I’m hoping for a traditional publisher for my crime-fiction novel as the market is hot right now and I think the story is strong, giving me access to a wider distribution channel and the possibility of pulling some readers back to the indie books.
Q3. What challenges do you find the most difficult?
NANCY: Writing and editing and receiving constructive criticism feels like a natural process, a proverbial walk in the park – but dealing with the nuances of industry and navigating my way through the submissions process has been very daunting.
HEATHER: The query/pitch letter. Luckily there’s lots of useful advice out there if you look for it, so I’ve adjusted my pitch after each rejection. Also I’m not the most comfortable person when it comes to social media, but I’ve set up my pen name website thanks to an OWL (tbh I feel a bit weird having a site without a book for sale yet…), I’ve launched my first twitter handle and also have a Facebook page up (although there’s no content there yet, eek!)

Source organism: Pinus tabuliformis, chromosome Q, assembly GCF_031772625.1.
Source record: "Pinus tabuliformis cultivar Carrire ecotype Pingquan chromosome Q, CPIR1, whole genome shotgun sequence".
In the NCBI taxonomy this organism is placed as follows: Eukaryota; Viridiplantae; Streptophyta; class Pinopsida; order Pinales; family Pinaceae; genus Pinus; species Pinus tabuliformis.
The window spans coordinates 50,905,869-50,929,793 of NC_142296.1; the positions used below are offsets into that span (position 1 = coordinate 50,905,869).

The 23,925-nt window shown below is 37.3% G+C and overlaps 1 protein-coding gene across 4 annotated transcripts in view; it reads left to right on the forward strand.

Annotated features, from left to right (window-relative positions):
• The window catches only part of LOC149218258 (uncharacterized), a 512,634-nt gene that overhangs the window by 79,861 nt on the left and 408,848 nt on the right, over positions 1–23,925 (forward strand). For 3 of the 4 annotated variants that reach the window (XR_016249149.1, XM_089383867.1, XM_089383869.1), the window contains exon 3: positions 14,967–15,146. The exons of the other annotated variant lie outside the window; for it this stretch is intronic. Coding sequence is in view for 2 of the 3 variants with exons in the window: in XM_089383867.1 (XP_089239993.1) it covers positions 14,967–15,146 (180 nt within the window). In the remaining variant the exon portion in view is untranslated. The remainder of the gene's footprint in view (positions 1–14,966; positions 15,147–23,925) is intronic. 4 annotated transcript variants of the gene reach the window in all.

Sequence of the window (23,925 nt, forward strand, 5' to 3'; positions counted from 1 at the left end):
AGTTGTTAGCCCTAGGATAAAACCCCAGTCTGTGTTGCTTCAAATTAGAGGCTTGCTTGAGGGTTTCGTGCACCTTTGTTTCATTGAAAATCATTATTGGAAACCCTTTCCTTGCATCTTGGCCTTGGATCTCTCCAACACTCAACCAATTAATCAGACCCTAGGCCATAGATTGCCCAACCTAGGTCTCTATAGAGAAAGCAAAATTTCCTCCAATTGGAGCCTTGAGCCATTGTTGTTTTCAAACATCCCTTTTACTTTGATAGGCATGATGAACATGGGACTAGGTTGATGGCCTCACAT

NINA: My biggest challenge is editing, facing down the inner critic and knowing when a book is ready to go to market. Luckily, I have two brilliant and talented critique partners (Beverley Eikli and Lexi Greene) and I’m currently saving to hire a professional editor for the indie books.
Q4. Is there an author/s or book/s you adore and use as your inspiration to write?
NANCY: I love historical fiction (especially if it has a romance), crime and science fiction. Some of the authors whose books I’ve read lately are Pamela Hart, Natasha Lester and Jane Harper. I’d love to write an epistolary novel along the lines of The Guernsey Literary and Potato Peel Pie Society’ (but I’m told people don’t like letters in books!)
HEATHER: There are so many! Hmm, let’s see… Georgette Heyer, Linda Howard, Nora Roberts, Tami Hoag, Anna Campbell, Kerry Greenwood, Anne McCaffrey – there’s really too many to list!